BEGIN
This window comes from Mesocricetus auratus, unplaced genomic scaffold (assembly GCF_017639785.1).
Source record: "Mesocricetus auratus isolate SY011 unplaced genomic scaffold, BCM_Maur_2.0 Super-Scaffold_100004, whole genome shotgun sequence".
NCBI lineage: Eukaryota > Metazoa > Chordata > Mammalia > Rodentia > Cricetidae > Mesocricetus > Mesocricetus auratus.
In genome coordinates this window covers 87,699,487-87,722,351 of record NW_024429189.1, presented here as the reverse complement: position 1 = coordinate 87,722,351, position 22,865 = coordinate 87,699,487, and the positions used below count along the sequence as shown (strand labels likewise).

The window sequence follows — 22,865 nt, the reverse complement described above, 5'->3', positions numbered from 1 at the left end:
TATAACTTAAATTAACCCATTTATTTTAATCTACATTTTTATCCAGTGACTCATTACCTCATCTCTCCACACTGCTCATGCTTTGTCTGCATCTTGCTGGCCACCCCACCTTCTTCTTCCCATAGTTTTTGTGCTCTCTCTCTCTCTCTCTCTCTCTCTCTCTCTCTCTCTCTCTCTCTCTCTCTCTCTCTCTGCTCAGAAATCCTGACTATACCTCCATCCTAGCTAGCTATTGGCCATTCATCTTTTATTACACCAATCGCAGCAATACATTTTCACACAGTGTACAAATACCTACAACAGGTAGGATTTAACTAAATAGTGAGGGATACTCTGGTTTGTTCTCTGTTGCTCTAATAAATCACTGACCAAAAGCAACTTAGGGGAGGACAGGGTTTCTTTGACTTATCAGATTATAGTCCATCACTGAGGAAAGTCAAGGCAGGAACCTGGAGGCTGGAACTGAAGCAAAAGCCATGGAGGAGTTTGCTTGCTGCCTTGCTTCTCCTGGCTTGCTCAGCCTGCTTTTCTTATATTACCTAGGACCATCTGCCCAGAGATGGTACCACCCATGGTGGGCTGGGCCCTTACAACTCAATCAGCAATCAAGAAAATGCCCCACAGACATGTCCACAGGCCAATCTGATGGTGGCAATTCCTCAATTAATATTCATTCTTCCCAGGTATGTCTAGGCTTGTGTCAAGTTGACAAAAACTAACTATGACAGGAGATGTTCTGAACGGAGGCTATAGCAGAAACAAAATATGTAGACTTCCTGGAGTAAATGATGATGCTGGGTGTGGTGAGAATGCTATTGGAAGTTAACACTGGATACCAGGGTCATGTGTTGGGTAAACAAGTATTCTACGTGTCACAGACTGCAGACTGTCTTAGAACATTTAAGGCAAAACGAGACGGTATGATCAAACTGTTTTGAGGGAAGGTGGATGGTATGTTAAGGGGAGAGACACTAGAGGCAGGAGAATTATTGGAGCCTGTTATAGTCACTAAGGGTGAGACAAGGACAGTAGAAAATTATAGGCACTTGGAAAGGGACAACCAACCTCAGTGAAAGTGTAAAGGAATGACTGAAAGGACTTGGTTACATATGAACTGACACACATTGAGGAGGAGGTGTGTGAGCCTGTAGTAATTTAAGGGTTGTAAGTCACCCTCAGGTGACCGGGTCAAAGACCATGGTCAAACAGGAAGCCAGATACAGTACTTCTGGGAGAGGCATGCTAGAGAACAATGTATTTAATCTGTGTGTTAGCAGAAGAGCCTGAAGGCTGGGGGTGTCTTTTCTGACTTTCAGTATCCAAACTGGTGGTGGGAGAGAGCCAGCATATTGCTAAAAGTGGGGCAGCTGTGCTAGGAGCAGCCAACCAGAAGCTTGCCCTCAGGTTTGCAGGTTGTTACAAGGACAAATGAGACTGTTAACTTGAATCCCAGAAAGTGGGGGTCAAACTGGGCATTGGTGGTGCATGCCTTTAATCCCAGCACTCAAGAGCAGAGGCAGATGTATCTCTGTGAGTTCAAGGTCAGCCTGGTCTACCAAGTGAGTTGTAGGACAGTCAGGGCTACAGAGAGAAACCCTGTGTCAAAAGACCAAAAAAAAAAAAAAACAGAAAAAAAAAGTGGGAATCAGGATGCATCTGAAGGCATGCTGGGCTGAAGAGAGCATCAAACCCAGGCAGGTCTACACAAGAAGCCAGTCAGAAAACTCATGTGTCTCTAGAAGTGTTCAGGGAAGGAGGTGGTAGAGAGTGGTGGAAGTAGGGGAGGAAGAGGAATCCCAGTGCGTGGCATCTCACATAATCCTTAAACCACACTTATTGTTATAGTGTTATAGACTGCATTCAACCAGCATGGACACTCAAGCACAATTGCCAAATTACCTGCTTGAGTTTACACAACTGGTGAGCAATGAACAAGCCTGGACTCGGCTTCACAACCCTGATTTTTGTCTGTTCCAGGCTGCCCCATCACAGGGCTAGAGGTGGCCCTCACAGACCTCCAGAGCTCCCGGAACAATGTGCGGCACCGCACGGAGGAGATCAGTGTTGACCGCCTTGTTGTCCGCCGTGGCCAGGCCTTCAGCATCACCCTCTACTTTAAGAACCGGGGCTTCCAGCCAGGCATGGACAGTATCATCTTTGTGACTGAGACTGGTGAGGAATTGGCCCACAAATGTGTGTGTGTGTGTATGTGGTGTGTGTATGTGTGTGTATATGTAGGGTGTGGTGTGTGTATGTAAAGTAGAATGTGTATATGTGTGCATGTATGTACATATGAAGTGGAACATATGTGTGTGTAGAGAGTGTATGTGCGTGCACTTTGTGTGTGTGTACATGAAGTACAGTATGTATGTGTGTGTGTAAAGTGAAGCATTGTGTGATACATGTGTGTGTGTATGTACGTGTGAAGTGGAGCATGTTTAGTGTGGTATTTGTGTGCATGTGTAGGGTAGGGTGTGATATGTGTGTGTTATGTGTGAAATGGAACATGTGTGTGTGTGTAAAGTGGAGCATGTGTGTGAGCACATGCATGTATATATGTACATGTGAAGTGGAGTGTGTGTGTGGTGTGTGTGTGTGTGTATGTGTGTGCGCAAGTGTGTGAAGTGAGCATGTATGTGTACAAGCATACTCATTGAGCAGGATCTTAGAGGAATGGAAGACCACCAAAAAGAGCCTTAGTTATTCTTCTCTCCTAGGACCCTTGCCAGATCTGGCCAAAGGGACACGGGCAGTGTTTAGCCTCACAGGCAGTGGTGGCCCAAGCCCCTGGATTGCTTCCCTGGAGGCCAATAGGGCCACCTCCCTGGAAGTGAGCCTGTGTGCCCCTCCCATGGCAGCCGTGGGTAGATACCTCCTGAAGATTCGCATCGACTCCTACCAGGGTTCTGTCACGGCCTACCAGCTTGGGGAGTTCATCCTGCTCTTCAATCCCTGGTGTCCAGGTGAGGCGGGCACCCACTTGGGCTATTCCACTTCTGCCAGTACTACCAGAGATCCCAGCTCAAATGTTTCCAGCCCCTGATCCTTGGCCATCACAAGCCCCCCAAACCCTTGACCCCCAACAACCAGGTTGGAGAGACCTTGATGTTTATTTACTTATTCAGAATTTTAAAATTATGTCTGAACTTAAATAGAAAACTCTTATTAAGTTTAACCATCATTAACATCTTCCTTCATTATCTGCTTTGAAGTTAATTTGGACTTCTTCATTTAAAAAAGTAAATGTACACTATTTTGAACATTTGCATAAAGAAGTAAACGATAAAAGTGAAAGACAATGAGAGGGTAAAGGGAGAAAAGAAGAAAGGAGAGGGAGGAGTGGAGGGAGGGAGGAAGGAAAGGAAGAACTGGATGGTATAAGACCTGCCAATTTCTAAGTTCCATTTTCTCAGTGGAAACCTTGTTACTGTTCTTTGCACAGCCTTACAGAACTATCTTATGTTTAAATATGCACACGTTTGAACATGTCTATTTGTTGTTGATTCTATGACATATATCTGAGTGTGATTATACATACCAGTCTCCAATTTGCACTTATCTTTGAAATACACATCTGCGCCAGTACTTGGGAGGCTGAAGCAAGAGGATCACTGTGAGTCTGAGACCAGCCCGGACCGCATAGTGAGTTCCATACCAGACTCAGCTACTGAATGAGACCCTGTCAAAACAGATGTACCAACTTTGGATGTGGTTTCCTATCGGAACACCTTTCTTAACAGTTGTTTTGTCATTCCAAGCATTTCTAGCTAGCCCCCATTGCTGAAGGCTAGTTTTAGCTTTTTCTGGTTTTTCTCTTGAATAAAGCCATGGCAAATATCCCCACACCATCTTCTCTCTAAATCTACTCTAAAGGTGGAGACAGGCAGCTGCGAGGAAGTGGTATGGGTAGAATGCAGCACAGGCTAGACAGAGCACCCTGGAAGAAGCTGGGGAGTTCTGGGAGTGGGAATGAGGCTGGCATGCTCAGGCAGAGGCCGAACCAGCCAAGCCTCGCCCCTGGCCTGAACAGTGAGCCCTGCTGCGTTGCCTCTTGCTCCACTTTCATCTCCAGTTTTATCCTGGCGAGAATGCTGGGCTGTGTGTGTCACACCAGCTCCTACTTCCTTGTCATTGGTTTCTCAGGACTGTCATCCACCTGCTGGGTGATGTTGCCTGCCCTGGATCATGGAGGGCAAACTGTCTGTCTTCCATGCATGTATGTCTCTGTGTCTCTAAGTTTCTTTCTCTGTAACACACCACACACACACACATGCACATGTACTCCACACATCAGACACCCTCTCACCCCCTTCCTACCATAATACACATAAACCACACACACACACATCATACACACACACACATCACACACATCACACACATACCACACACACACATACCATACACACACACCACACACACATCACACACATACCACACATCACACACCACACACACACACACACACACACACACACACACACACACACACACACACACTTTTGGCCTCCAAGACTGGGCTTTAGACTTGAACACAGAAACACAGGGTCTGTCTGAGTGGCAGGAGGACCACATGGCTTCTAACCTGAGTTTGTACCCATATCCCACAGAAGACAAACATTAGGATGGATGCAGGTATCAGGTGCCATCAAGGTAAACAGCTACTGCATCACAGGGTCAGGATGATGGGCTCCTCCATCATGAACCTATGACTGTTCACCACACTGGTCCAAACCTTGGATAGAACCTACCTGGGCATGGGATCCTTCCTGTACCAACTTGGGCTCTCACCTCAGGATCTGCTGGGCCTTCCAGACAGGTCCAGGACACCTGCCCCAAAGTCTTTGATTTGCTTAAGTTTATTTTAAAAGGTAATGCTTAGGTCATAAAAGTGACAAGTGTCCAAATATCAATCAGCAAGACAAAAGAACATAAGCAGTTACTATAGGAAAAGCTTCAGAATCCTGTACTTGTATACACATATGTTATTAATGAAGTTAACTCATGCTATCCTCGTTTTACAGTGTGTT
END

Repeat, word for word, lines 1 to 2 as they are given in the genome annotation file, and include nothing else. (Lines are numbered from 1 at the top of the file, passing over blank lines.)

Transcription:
This window comes from Mesocricetus auratus, unplaced genomic scaffold (assembly GCF_017639785.1).
Source record: "Mesocricetus auratus isolate SY011 unplaced genomic scaffold, BCM_Maur_2.0 Super-Scaffold_100004, whole genome shotgun sequence".